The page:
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Ukraine's Cultural Heritage Under Threat

EMILY SCHUTZ, HOST: The Russian invasion of Ukraine has taken a horrifying human toll – the United Nations report at least 700 civilian deaths and over a million displaced to neighboring countries. But there's another potential casualty – Ukraine's cultural heritage. Two days ago, the Ivankiv Museum near Kyiv was destroyed in an air raid. It housed works by renowned Ukrainian folk artist Maria Prymachenko. According to the country's Foreign Ministry, 25 of her works were lost.

SCHUTZ: Maria Shust has directed the Ukrainian Museum in the East Village for 45 years. My co-host David Marques asked her how Ukrainians are working to save their cultural treasures.

MARIA SHUST: I've been in touch with one of our curators who we've done a number of exhibits with him… from Ukraine. I understand that the museums are trying to somehow safeguard their collections by hiding them and putting them into safe places. Hopefully, they will survive. I’m not sure, looking at everything that's going on , and all the bombings that's taking place now in Ukrainian that they can survive this onslaught.

DAVID MARQUES, BYLINE: At your museum in New York – do you have any current exhibits about the invasion going on, or do you have any plans for the future?

SHUST: We’re planning to do… we’re working on an exhibit that we wanted to kind of call attention to what’s going on here. But, you know, we’ve been so inundated now with people wanting to come and talk, it’s hard to get the work done. But we are working on an exhibit right now.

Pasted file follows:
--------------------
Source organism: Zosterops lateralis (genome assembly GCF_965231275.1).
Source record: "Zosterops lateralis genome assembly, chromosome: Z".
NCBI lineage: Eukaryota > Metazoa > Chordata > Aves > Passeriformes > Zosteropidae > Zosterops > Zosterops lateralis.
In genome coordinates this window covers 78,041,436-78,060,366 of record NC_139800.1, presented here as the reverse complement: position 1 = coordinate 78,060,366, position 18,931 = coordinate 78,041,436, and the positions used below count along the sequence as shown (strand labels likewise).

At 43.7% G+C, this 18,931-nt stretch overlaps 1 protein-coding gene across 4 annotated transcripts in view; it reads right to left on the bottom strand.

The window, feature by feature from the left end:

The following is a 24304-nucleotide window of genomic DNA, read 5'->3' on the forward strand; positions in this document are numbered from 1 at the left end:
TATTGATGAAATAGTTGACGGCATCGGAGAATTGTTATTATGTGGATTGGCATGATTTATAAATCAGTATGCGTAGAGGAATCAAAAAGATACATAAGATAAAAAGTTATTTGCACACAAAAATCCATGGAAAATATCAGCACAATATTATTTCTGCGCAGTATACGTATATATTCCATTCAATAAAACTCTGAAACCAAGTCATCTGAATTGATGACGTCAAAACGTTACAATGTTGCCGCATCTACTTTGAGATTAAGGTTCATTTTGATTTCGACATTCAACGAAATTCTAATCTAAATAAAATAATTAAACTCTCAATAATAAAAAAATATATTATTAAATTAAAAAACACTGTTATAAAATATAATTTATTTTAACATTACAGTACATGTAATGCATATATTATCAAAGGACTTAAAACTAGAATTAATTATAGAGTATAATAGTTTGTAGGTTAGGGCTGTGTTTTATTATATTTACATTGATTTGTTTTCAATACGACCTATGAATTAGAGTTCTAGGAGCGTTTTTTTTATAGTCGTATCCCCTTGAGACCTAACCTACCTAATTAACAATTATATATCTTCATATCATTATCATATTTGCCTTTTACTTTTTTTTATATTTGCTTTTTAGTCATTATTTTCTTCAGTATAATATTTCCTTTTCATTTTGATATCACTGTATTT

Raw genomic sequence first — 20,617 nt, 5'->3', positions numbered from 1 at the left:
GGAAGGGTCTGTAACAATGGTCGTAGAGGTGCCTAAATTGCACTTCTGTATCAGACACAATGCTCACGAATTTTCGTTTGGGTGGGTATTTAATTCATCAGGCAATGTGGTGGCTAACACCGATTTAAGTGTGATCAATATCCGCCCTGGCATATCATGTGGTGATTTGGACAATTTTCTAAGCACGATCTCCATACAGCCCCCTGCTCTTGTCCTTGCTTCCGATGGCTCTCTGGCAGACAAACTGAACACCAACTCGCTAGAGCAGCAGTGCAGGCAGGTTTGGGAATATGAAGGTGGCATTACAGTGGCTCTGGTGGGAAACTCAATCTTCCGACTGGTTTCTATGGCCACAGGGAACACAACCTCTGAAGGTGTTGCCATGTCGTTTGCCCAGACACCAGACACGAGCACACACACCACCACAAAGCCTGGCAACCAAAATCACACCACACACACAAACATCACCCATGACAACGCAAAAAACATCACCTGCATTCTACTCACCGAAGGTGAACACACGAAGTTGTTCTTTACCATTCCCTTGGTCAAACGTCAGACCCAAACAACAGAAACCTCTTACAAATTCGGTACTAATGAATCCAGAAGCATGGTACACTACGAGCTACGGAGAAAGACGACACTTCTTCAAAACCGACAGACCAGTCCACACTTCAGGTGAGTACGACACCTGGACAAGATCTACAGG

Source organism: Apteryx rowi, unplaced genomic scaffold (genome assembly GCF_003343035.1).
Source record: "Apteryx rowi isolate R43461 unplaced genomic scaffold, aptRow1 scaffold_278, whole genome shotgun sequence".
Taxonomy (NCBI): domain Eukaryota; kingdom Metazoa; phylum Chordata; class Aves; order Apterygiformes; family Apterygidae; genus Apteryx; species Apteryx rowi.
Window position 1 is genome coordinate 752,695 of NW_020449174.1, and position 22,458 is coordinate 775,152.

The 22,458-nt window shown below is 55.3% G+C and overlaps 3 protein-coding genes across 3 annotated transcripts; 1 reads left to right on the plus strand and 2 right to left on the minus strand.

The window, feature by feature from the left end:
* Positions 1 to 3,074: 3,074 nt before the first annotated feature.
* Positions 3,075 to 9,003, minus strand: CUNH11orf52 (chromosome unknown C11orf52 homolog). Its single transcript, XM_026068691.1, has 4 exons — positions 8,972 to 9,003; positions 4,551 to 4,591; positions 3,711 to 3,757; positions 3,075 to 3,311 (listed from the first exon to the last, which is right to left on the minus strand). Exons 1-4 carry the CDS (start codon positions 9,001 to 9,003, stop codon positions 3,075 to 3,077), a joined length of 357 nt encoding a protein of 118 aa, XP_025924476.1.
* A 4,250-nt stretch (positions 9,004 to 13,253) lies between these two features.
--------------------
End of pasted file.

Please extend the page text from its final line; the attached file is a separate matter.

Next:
MARQUES: And do you know what other museums or cultural institutions are doing, if they’re doing something anything similar?

SHUST: Many institutions are now really very much involved with what’s going on in Ukraine, with organizing rallies, mak[ing] lists of how people can help, who they can… how they can donate. People are trying to kind of scramble and try to do what everybody can.

MARQUES: And so what should other countries be doing to help Ukrainians in Ukraine prevent the loss of artwork and cultural heritage?

SHUST: You know, at this point, I think the best that they can do is to try to somehow stop this onslaught. We appreciate everything that’s been done throughout the world. People are calling attention, holding rallies, all these other efforts that are being done. But Ukraine needs help – military help with weapons that would preventing the bombing. As much as people can to influence the government and to put the pressure on Russia as much as possible, and, as I said, we really appreciate all the help that Ukraine has been getting. But they need to continue with this assistance.


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